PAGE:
The urban legend is that great players hate to be criticized. I’ve found most players like being told the truth. Before working for the Mavericks I worked with players like Kobe Bryant, Kevin Durant, and Rajon Rondo. All of them encouraged critiquing because they wanted to be the best at what they did. The best way to approach players is to be up front with them.
I think players that can take criticism early in their career can be easily coached. Of course you have to critique them in a way that doesn’t come across too negative. I think in the right context it can make a difference with the player and help your team in the long run.
Body language is so important for a player. There is nothing worse than not looking someone in the eye when they are talking to you. I know as a coach it really bothers me when a player or anyone that I am speaking to doesnt look me in the eye. It makes me assume that they arent focused in what I am telling them . Players should look their coaches in the eye or anyone for that matter. It shows that they are engaged to the conversation and enables them to capture more out of it.
From the coaches side remember delivery is the most important part of critiquing a player. Deliver the message directly, but identify what the layer can and can’t take. It is all about the delivery.
6.) Toe the line of over coaching and giving a big leash
All players need to be coached. From the best of all-time to the worst player on the planet a player needs the guidance of a coach to maximize their talent and ability. When dealing with a great player you have to give them the guidance to learn as well as hold them accountable when needed.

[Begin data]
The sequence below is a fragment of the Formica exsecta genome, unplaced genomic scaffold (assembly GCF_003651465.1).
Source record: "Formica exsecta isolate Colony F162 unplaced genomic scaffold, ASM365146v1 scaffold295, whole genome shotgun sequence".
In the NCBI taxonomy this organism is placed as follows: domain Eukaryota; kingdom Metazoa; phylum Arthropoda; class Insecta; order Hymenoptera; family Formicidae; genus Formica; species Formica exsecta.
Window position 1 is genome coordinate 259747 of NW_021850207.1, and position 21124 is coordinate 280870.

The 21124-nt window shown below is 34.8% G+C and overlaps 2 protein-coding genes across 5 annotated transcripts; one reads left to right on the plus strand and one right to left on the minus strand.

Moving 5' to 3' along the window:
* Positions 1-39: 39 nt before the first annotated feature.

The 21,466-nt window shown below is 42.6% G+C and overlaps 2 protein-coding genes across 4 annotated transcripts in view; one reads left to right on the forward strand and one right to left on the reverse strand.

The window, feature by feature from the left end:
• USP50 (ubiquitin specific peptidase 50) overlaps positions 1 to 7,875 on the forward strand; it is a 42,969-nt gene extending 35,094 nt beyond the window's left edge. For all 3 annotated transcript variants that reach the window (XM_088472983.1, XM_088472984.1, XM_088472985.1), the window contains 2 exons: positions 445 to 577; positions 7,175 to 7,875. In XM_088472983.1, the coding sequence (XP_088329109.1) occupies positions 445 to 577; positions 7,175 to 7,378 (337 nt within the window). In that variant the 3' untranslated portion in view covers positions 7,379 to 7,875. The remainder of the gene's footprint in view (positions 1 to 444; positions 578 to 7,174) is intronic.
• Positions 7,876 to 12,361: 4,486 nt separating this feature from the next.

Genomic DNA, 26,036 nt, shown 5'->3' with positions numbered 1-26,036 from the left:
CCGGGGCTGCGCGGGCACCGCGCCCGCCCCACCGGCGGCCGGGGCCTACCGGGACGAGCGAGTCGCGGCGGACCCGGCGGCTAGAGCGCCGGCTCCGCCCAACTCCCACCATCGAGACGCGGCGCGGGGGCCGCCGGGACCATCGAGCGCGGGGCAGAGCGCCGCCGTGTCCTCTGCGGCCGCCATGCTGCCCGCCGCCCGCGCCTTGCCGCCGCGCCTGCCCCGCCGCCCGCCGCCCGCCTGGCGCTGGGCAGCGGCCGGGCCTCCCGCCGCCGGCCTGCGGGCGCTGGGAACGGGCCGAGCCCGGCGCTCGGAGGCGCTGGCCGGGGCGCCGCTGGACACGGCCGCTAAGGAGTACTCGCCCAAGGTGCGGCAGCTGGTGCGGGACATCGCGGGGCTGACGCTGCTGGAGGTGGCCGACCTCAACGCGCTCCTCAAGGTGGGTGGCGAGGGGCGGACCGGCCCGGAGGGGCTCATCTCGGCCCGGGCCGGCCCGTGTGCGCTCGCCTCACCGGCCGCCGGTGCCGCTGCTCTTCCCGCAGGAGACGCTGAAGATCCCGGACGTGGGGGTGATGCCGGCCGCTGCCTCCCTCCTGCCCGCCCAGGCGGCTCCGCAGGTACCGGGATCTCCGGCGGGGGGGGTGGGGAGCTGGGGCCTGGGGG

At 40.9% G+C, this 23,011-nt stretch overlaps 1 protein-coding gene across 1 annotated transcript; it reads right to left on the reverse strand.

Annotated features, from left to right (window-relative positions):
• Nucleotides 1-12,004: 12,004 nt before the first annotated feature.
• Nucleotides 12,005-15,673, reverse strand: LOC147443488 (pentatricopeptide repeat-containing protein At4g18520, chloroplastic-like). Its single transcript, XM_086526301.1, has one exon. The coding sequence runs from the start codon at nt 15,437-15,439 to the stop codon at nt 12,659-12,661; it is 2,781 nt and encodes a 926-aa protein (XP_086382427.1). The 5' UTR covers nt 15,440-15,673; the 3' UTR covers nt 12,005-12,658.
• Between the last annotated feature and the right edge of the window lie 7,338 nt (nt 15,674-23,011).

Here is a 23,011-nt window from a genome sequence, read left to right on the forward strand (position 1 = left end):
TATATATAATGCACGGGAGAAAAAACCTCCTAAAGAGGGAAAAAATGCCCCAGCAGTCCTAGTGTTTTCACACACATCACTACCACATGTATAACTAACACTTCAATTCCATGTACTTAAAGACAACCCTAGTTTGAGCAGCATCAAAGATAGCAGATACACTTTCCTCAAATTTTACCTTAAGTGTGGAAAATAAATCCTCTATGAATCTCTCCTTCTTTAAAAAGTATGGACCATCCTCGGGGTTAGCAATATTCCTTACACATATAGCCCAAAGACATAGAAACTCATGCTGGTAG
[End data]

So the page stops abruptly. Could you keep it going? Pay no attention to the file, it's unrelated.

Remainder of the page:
I think there are misconceptions about great players on two counts. First, that coaches need to over coach great players. What this means is that they coach them every possession of every game and practice. Second is to given them only the minimum amount of coaching and wait until they become a dominant player.
Great players definitely need coaching. They need positive and educated influences when it comes to their coaches. The problem that comes up is that a coach feels as though they need to coach a player with a lot of talent too much and breathe down their neck all day every day. Thats is a frustrating thing to deal with as a player an will create friction between the player and coach.
The player should definitely be coached , but it is important to give them some freedom when they make a mistake. Give them some time to process their mistake and give them an opportunity to play through it to see if they can self correct in the game. This is a great way to give your player confidence that they are allowed to make mistakes without being yanked.
Players at all levels do want a certain amount of space especially when they are going through a slump. You need to read your player and know their tolerance level of communication especially heated confrontations. Players need to be told when they make mistakes and be held accountable.
On the other side of it not doing anything to confront or hold your star player accountable is a huge mistake. I’ve seen that approach and it destroys the player. They need a certain level of guidance to know the difference between right and wrong. When they aren’t giving a good effort in games or practice they need to know that. If they aren’t executing their coach needs to tell them. You can’t expect great players to figure it out with no help at the beginning stages of their career.
It is hard coaching in general, but with great players its even tougher because you have to know how much to shorten the leash which is a tricky thing. I think if you let them know that you are on them when they make mistakes to help them not repeat them they will appreciate that. But they also can’t get it their head that they run things and can do whatever they want. It is a specigic balance.